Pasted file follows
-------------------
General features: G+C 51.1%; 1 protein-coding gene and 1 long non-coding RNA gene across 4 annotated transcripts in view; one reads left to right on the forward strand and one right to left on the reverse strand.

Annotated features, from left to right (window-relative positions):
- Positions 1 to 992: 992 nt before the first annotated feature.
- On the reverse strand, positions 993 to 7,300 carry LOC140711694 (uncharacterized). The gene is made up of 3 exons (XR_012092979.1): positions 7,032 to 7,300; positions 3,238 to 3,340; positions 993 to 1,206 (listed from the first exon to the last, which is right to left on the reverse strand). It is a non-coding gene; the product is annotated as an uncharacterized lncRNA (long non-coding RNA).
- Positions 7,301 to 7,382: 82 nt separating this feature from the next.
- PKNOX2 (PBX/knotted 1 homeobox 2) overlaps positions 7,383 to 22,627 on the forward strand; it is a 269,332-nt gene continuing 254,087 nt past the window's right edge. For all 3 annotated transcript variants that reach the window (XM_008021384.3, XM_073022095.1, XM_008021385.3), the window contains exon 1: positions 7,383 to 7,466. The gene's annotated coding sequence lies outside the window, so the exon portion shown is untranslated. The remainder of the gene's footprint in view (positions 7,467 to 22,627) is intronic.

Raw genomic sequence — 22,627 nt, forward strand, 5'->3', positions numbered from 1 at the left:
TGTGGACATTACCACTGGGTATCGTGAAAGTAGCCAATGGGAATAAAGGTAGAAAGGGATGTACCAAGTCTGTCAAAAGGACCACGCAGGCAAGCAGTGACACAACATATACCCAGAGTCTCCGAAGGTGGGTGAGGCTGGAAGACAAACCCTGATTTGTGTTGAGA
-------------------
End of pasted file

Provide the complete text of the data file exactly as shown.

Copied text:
General features: G+C 51.1%; 1 protein-coding gene and 1 long non-coding RNA gene across 4 annotated transcripts in view; one reads left to right on the forward strand and one right to left on the reverse strand.

Annotated features, from left to right (window-relative positions):
- Positions 1 to 992: 992 nt before the first annotated feature.
- On the reverse strand, positions 993 to 7,300 carry LOC140711694 (uncharacterized). The gene is made up of 3 exons (XR_012092979.1): positions 7,032 to 7,300; positions 3,238 to 3,340; positions 993 to 1,206 (listed from the first exon to the last, which is right to left on the reverse strand). It is a non-coding gene; the product is annotated as an uncharacterized lncRNA (long non-coding RNA).
- Positions 7,301 to 7,382: 82 nt separating this feature from the next.
- PKNOX2 (PBX/knotted 1 homeobox 2) overlaps positions 7,383 to 22,627 on the forward strand; it is a 269,332-nt gene continuing 254,087 nt past the window's right edge. For all 3 annotated transcript variants that reach the window (XM_008021384.3, XM_073022095.1, XM_008021385.3), the window contains exon 1: positions 7,383 to 7,466. The gene's annotated coding sequence lies outside the window, so the exon portion shown is untranslated. The remainder of the gene's footprint in view (positions 7,467 to 22,627) is intronic.

Raw genomic sequence — 22,627 nt, forward strand, 5'->3', positions numbered from 1 at the left:
TGTGGACATTACCACTGGGTATCGTGAAAGTAGCCAATGGGAATAAAGGTAGAAAGGGATGTACCAAGTCTGTCAAAAGGACCACGCAGGCAAGCAGTGACACAACATATACCCAGAGTCTCCGAAGGTGGGTGAGGCTGGAAGACAAACCCTGATTTGTGTTGAGA